What stokes the flames – “Attitude.” Fortunately with today’s situation what it is as it relates to staying home so that those on the front lines so to speak can get a handle on this pandemic, we have both Tiggers and Eeyores. It would be nice if they couldn’t talk to each other but that would be paramount to eliminating Free Speech.

Unfortunately, attempting to make converts out of either Tiggers or Eeyores is not the answer as usually the more one tries – the result will be that they will probably be more Tiggerish, or more Eeyorish.

Both individuals have hopefully done their homework and as a result are proud of their reasons for thinking the way they do and as such are not going to be talked out of them.

Chances are that the Eeyorish’s are not an upbeat type of individual and as such may be down more than they are up. So, as we have learned over the course of our lives, someone with negative thoughts will, willingly or non-willingly, pass that negativity onto whomever is around them eventually.

What to do, what to do? We do what most upbeat articles, posts, or what have you stress the most and that is: “Do what is right for you.” Chances are that you are not going to change the other person’s view anyways. Now, I am not saying that we need to disagree with the individual and push that you are right and they are wrong. That will get you nowhere.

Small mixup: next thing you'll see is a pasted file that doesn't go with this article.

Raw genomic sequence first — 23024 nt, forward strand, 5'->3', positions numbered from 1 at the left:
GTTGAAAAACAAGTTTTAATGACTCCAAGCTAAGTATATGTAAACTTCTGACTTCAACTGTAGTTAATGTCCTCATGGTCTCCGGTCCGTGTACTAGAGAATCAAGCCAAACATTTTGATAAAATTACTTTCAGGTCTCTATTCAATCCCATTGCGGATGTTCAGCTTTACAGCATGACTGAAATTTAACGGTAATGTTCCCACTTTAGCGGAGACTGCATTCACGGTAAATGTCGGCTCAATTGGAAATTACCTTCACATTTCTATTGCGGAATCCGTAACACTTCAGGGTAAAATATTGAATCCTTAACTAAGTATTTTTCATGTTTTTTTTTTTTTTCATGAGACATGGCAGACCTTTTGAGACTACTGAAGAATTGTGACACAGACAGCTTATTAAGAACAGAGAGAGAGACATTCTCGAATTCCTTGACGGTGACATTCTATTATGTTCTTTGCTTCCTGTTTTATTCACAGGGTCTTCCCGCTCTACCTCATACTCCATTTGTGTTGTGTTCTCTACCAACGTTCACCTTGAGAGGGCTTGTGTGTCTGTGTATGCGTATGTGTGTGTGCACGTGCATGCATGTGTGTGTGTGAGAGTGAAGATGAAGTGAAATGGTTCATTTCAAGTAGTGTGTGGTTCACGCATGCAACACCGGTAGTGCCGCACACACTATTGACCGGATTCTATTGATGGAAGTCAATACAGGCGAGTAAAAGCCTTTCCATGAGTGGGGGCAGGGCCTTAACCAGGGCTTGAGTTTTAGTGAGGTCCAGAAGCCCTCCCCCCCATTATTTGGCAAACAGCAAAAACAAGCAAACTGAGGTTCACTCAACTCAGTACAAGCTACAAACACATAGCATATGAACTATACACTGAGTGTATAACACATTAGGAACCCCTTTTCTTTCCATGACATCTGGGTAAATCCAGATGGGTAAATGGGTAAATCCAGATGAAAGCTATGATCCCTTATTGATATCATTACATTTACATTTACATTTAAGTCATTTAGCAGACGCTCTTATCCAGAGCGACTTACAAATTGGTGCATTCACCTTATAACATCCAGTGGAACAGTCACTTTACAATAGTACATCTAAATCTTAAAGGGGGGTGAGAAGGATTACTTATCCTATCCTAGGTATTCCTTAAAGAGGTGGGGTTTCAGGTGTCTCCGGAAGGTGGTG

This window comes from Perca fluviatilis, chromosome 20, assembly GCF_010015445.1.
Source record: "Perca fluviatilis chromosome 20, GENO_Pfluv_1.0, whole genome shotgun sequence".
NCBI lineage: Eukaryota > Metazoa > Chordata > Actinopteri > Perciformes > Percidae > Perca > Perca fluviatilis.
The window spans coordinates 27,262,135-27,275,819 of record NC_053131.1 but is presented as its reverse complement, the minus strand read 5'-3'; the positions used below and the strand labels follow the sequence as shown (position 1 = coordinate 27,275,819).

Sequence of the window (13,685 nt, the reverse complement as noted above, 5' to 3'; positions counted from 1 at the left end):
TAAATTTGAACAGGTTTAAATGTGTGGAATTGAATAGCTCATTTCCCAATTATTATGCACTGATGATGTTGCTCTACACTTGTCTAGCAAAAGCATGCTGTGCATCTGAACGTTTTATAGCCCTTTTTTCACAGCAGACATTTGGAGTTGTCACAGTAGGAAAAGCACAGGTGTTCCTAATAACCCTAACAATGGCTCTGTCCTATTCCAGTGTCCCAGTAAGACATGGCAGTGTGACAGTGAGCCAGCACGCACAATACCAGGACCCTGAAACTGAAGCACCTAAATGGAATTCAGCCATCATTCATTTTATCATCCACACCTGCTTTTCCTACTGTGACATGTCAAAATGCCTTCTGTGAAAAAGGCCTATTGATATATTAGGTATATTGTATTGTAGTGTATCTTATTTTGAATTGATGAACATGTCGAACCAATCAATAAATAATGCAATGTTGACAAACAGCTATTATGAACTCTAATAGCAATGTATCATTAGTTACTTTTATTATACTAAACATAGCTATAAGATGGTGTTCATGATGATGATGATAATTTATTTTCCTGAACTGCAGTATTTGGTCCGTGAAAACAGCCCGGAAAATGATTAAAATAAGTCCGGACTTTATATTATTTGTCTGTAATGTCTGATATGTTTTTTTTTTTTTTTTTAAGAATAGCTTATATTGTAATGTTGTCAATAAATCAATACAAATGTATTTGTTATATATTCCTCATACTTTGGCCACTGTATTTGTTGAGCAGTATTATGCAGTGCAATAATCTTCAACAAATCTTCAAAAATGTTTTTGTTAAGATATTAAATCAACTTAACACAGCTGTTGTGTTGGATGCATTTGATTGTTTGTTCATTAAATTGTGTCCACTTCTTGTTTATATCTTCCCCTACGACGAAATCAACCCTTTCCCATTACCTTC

When at an impasse regarding something as touchy as a situation that might come about between a Tigger and an Eeyore, we could use the old saying: “Let’s agree to disagree.” Or we could recall the quote below:

“All of us are made up of the stories that we listen to, the ones we disagree with and the ones that we agree with.” – Stanley Crouch.

Having done that – the only thing left is to move on! Remember – “Life is short!”

Until next time!

Isolation/Lockdown – Whatever!

Gotta keep smilin!”

Today is April 13 and it has been one month since we have been isolated, so to speak, in our own home. We learned of the rule that groups of 6 or more could not congregate on March 13. That was the day we were having our dress rehearsal for the annual Variety Show we (Dolly and I) host for our 55+ community. ☹ Oh well, there is always next year.

But life goes on. How do we spend our days? Well, to begin with we have told ourselves that we need to resume our usual early morning routines of stretching. That takes about 15-30 minutes. Having done that and completed one’s usual bathroom routines, I prepare our orange juice (How does that saying go – a day without orange juice is like a day without sunshine). Then I prepare our breakfast and finish it off with my morning cup of coffee.